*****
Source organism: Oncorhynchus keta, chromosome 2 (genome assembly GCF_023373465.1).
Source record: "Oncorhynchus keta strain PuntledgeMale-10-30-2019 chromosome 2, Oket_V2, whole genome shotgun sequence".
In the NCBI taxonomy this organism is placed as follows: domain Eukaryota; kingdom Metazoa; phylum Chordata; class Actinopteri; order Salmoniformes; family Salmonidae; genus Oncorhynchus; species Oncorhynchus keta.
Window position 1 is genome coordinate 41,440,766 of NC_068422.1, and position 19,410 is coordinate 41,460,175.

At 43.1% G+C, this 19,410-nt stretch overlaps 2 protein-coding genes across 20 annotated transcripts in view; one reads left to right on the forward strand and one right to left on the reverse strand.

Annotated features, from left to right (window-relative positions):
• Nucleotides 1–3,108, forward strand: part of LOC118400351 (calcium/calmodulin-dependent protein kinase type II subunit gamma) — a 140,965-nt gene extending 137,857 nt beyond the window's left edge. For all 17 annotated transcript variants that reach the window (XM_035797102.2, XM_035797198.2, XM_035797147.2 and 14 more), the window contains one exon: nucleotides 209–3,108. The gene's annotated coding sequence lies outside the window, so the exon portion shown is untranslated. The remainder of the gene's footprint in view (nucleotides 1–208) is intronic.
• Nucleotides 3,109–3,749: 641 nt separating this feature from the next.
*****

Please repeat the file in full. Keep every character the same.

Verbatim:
Source organism: Oncorhynchus keta, chromosome 2 (genome assembly GCF_023373465.1).
Source record: "Oncorhynchus keta strain PuntledgeMale-10-30-2019 chromosome 2, Oket_V2, whole genome shotgun sequence".
In the NCBI taxonomy this organism is placed as follows: domain Eukaryota; kingdom Metazoa; phylum Chordata; class Actinopteri; order Salmoniformes; family Salmonidae; genus Oncorhynchus; species Oncorhynchus keta.
Window position 1 is genome coordinate 41,440,766 of NC_068422.1, and position 19,410 is coordinate 41,460,175.

At 43.1% G+C, this 19,410-nt stretch overlaps 2 protein-coding genes across 20 annotated transcripts in view; one reads left to right on the forward strand and one right to left on the reverse strand.

Annotated features, from left to right (window-relative positions):
• Nucleotides 1–3,108, forward strand: part of LOC118400351 (calcium/calmodulin-dependent protein kinase type II subunit gamma) — a 140,965-nt gene extending 137,857 nt beyond the window's left edge. For all 17 annotated transcript variants that reach the window (XM_035797102.2, XM_035797198.2, XM_035797147.2 and 14 more), the window contains one exon: nucleotides 209–3,108. The gene's annotated coding sequence lies outside the window, so the exon portion shown is untranslated. The remainder of the gene's footprint in view (nucleotides 1–208) is intronic.
• Nucleotides 3,109–3,749: 641 nt separating this feature from the next.